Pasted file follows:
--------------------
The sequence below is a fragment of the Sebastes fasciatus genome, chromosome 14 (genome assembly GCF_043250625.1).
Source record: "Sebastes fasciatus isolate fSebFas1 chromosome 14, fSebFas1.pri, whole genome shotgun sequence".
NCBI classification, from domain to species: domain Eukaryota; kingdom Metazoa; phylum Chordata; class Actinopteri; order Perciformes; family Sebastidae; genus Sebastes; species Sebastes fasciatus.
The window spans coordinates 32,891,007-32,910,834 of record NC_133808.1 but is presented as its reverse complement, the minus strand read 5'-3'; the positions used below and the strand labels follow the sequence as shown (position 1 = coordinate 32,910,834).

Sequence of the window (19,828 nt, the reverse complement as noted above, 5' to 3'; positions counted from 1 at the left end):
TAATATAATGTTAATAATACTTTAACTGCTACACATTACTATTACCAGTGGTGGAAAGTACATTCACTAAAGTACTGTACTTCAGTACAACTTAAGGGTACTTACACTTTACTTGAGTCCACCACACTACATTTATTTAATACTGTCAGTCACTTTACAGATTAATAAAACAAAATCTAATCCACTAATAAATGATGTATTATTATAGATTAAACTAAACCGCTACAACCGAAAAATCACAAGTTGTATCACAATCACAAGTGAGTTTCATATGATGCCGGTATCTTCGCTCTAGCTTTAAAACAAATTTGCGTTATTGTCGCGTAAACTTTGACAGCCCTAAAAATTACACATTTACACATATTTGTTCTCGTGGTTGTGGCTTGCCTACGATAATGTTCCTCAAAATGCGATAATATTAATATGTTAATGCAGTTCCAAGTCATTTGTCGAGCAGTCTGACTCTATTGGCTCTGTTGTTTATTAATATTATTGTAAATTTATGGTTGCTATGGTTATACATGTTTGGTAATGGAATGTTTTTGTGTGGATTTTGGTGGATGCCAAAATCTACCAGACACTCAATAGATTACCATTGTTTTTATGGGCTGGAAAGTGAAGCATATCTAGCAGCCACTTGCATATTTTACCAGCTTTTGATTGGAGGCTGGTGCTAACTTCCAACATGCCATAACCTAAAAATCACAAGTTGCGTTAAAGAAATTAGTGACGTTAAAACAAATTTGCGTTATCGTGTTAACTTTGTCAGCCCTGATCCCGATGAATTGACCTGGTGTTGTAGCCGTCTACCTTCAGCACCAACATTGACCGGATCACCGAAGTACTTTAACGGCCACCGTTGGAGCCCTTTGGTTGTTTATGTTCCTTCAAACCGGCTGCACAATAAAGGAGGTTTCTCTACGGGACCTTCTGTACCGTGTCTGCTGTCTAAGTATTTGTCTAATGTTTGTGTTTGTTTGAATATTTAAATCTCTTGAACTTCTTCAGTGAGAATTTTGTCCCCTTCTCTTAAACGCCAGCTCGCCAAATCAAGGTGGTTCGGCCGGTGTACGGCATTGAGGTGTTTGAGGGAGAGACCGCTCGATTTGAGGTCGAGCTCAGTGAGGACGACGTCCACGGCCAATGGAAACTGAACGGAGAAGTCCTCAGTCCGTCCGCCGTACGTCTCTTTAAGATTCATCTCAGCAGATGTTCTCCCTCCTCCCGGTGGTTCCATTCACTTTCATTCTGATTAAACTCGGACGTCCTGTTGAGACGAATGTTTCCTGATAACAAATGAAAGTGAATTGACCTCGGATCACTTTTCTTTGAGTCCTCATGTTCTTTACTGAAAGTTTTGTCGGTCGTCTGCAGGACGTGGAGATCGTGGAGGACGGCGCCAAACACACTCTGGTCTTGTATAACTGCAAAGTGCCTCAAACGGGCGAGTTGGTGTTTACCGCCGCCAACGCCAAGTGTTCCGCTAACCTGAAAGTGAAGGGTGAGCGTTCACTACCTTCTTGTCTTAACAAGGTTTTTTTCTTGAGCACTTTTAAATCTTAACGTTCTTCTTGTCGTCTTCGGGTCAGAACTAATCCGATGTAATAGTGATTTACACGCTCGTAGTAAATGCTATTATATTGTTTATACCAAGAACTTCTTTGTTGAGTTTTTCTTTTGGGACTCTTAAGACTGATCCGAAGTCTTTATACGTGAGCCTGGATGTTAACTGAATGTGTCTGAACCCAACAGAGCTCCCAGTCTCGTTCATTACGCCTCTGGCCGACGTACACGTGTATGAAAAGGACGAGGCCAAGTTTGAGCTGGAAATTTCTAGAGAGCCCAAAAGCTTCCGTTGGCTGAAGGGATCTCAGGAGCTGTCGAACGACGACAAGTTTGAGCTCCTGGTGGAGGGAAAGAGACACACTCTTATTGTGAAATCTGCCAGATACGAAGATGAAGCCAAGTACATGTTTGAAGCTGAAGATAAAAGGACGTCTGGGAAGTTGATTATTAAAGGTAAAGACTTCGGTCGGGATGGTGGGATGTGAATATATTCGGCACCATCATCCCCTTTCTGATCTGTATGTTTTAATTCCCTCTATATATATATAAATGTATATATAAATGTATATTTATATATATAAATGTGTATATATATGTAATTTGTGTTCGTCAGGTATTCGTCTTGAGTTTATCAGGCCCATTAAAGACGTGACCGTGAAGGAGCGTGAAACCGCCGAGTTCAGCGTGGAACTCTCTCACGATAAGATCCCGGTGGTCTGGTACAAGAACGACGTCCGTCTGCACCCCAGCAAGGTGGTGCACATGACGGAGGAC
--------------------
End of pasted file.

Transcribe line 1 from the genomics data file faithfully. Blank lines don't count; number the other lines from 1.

The sequence below is a fragment of the Sebastes fasciatus genome, chromosome 14 (genome assembly GCF_043250625.1).